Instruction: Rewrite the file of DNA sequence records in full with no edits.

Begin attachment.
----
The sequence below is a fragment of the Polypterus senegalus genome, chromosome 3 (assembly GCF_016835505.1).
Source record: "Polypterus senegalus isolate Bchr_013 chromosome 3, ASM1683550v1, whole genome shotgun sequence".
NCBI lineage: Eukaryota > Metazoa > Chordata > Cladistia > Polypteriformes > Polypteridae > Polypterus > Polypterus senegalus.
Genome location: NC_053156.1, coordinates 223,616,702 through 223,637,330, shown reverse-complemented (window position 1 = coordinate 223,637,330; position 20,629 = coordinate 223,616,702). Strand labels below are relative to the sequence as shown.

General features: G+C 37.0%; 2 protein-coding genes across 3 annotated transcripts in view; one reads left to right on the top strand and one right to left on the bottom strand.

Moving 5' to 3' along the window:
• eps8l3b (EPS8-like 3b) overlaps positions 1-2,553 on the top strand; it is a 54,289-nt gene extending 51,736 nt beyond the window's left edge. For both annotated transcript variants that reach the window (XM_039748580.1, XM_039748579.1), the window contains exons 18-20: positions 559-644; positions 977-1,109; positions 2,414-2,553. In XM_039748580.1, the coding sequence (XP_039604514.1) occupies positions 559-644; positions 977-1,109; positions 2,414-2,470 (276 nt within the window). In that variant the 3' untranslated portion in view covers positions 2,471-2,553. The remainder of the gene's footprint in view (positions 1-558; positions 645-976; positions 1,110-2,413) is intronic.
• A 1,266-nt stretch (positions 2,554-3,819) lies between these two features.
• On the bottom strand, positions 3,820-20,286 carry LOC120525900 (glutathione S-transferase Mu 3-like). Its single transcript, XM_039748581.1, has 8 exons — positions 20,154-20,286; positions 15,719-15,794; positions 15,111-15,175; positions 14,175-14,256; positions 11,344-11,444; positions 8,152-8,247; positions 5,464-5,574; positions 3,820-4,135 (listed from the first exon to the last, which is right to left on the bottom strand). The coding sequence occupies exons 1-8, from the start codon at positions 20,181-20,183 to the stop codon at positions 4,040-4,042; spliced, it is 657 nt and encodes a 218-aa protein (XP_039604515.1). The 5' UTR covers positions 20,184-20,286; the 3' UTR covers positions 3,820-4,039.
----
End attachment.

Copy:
The sequence below is a fragment of the Polypterus senegalus genome, chromosome 3 (assembly GCF_016835505.1).
Source record: "Polypterus senegalus isolate Bchr_013 chromosome 3, ASM1683550v1, whole genome shotgun sequence".
NCBI lineage: Eukaryota > Metazoa > Chordata > Cladistia > Polypteriformes > Polypteridae > Polypterus > Polypterus senegalus.
Genome location: NC_053156.1, coordinates 223,616,702 through 223,637,330, shown reverse-complemented (window position 1 = coordinate 223,637,330; position 20,629 = coordinate 223,616,702). Strand labels below are relative to the sequence as shown.

General features: G+C 37.0%; 2 protein-coding genes across 3 annotated transcripts in view; one reads left to right on the top strand and one right to left on the bottom strand.

Moving 5' to 3' along the window:
• eps8l3b (EPS8-like 3b) overlaps positions 1-2,553 on the top strand; it is a 54,289-nt gene extending 51,736 nt beyond the window's left edge. For both annotated transcript variants that reach the window (XM_039748580.1, XM_039748579.1), the window contains exons 18-20: positions 559-644; positions 977-1,109; positions 2,414-2,553. In XM_039748580.1, the coding sequence (XP_039604514.1) occupies positions 559-644; positions 977-1,109; positions 2,414-2,470 (276 nt within the window). In that variant the 3' untranslated portion in view covers positions 2,471-2,553. The remainder of the gene's footprint in view (positions 1-558; positions 645-976; positions 1,110-2,413) is intronic.
• A 1,266-nt stretch (positions 2,554-3,819) lies between these two features.
• On the bottom strand, positions 3,820-20,286 carry LOC120525900 (glutathione S-transferase Mu 3-like). Its single transcript, XM_039748581.1, has 8 exons — positions 20,154-20,286; positions 15,719-15,794; positions 15,111-15,175; positions 14,175-14,256; positions 11,344-11,444; positions 8,152-8,247; positions 5,464-5,574; positions 3,820-4,135 (listed from the first exon to the last, which is right to left on the bottom strand). The coding sequence occupies exons 1-8, from the start codon at positions 20,181-20,183 to the stop codon at positions 4,040-4,042; spliced, it is 657 nt and encodes a 218-aa protein (XP_039604515.1). The 5' UTR covers positions 20,184-20,286; the 3' UTR covers positions 3,820-4,039.